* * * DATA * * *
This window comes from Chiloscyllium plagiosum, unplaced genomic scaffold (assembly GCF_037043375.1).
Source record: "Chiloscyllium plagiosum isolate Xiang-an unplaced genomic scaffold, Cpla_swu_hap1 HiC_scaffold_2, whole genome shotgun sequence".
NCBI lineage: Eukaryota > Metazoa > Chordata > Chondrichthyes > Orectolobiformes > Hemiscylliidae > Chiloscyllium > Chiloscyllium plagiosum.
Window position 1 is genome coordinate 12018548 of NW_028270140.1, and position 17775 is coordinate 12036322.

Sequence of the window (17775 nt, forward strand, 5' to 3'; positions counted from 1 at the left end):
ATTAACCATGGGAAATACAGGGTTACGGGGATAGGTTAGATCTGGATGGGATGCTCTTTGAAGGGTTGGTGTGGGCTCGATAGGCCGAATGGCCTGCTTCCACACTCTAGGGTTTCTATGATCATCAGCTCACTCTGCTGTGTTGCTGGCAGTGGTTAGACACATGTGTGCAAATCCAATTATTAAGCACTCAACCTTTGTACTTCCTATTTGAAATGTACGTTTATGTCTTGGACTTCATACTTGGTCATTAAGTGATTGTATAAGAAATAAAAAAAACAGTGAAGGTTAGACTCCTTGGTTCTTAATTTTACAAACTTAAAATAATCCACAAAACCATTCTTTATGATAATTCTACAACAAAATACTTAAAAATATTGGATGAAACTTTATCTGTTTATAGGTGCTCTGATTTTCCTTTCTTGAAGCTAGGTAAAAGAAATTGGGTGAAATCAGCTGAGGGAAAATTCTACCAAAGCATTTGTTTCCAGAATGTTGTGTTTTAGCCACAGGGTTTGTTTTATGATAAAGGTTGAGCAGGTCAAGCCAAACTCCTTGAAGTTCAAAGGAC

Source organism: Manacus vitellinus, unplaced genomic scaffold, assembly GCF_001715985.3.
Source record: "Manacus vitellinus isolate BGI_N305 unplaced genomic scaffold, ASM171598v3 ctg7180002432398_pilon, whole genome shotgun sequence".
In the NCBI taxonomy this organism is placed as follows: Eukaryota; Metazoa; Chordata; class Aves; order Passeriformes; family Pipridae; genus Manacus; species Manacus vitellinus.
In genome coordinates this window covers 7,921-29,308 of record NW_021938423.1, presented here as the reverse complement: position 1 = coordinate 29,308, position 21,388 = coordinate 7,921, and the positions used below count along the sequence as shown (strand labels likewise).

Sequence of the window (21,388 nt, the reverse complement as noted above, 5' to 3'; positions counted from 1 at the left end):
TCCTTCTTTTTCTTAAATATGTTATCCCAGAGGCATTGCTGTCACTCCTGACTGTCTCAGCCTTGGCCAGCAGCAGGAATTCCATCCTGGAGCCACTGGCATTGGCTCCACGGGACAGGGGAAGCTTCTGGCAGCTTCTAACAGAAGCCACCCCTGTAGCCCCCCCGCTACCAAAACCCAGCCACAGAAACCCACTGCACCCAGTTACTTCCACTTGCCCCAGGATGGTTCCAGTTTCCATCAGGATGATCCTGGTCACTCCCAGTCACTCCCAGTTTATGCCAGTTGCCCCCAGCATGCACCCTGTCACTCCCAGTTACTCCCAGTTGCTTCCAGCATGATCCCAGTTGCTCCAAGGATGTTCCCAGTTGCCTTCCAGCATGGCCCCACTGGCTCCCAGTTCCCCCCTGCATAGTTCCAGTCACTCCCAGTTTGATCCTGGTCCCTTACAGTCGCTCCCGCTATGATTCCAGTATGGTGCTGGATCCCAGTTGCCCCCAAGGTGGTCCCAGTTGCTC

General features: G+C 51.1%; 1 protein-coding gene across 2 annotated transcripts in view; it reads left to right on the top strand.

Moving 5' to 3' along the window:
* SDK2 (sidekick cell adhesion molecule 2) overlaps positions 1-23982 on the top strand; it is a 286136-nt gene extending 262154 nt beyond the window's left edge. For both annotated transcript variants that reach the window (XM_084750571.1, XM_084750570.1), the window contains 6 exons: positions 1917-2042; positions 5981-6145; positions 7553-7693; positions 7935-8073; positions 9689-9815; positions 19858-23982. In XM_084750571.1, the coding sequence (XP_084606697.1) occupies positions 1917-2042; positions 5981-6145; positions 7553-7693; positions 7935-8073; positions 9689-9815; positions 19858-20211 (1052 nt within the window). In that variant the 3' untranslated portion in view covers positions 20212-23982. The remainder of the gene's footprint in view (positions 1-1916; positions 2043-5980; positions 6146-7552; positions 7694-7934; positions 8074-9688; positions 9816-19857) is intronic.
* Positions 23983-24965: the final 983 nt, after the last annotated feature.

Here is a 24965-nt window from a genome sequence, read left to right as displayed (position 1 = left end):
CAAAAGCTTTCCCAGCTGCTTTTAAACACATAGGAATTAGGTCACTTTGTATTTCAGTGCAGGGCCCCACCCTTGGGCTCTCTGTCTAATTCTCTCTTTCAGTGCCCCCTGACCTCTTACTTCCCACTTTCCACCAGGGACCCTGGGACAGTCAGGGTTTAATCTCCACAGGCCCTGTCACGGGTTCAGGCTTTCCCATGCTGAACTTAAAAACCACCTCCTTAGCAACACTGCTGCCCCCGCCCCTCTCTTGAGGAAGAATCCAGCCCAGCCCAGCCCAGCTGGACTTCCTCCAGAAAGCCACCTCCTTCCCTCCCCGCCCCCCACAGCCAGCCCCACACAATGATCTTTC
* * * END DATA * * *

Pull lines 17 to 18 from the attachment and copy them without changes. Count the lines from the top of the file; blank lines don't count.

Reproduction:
Here is a 24965-nt window from a genome sequence, read left to right as displayed (position 1 = left end):
CAAAAGCTTTCCCAGCTGCTTTTAAACACATAGGAATTAGGTCACTTTGTATTTCAGTGCAGGGCCCCACCCTTGGGCTCTCTGTCTAATTCTCTCTTTCAGTGCCCCCTGACCTCTTACTTCCCACTTTCCACCAGGGACCCTGGGACAGTCAGGGTTTAATCTCCACAGGCCCTGTCACGGGTTCAGGCTTTCCCATGCTGAACTTAAAAACCACCTCCTTAGCAACACTGCTGCCCCCGCCCCTCTCTTGAGGAAGAATCCAGCCCAGCCCAGCCCAGCTGGACTTCCTCCAGAAAGCCACCTCCTTCCCTCCCCGCCCCCCACAGCCAGCCCCACACAATGATCTTTC